In Darkness - Nick Lake image
“This is a work of fiction. That said, much in it is true. If you were hoping that some of the more unpleasant things you have just read were made up, then I apologise.” - Nick Lake, Author's Note

Toussaint L'ouverture turned his dreams of creating an independent, free black state into reality when he led the Haitian revolution. This revolution is, to this day, regarded as one of the most successful slave uprisings of all time and is the only one of its kind which led to the founding of a new state. The success of the revolution was felt across the globe and gave new hope to slaves and abolitionists in other countries. Its message was clear: freedom is possible.

A catastrophic earthquake hits Haiti, approximately 25km from Port-au-Prince, killing over 200,000 people and having devastating effects on the lives of more than 3,000,000. Many buildings were severely damaged and some collapsed entirely, taking the lives of those nearby. Tens of thousands of bodies piled up in morgues and had to be buried in mass graves. Into this disaster, comes Nick Lake's story of a 15 year old boy who is trapped in darkness underneath the rubble.

If I didn't already know that this was a Printz winner, I would have been placing bets on it because [b:In Darkness|11451112|In Darkness|Nick Lake||16385066] is one sophisticated piece of young adult fiction. One that will probably go unread by most unless they get forced to read it in school which, I know from experience, drains pretty much all the goodness out of the very best books. Other than that, though, this is a particularly hard one to sell to teens. Historical fiction ain't too popular with the kids anyway and, let's face it, only the most dedicated of teen book lovers are going to go out of their way to pick up something about the Haitian earthquake. Don't mean to sound patronising to younger readers, it's just generally true.

So, let me convince you?

There's something people miss out on when they turn their noses up at historical novels - and that is the clever interweaving of fact and fiction to make a story which is all the more powerful because of it's (perceived or otherwise) proximity to the truth. I guess this is also true of a good dystopian novel (but I could write an essay on that so I'll move on). I love a book that teaches you something you didn't know before, whilst simultaneously dragging you into a fascinating story. Lake is juggling many things here; history lessons in one hand, a survival story in the other, complex exploration of a trapped boy's mind in there somewhere too. I don't know how it all works so well... but it does.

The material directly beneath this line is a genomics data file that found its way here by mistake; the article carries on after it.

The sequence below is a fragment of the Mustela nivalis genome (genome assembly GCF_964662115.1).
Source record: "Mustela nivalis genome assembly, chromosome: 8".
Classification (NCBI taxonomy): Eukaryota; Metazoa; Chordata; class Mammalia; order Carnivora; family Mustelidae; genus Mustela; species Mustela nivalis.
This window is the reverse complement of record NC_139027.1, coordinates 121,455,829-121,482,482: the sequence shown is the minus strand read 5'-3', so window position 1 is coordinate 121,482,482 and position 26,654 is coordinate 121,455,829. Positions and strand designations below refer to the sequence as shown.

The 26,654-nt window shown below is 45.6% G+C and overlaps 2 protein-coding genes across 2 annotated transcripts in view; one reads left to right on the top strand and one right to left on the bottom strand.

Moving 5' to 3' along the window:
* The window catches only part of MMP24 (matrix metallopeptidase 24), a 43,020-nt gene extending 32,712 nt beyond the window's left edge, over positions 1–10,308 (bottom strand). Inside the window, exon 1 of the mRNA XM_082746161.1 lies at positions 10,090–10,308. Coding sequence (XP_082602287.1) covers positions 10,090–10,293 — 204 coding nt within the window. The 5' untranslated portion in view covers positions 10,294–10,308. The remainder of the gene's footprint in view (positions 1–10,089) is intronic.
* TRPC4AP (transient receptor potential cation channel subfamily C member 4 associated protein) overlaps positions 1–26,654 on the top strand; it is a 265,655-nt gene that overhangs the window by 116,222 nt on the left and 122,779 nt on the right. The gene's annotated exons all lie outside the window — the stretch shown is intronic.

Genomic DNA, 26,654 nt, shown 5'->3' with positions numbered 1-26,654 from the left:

As was hopefully somewhat evident from the start of this review, the book tells two stories. One is a re-imagining of the Haitian revolution, taking us inside the mind of Toussaint L'ouverture and showing how his desire for freedom grew and developed. The other story is about "Shorty", trapped down in the darkness in the aftermath of the Haitian earthquake. In the dark, Shorty cannot be sure whether he is awake or dreaming; he is driven to the brink of insanity by his thirst and the heat. The only way he survives is to retreat inside his mind and recall his childhood, his mother, his sister and his hero - Toussaint L'ouverture.

This is a sad, gritty tale that looks at slavery, racism, culture clashes and survival. You should be warned: it's not an easy book to read at times. There were several scenes that turned my stomach and it should be noted that this is definitely "mature YA" - I'm particularly thinking of the descriptions of violence and rape when I say this. And I mean it when I say it's sad. I'm really not much of a crier when it comes to books and movies but this one had me tearing up a couple of times. And I haven't even started in on the claustrophobia! Do I really need to say it? Small space... under rubble... complete darkness... ultimate nightmare. The only thing worse than being buried alive must be being buried alive with rats - oh yeah, there's rats.

I really do applaud Nick Lake for the amount of research that must have gone into this incredible novel and I think that Printz award was very much deserved. More people need to read this.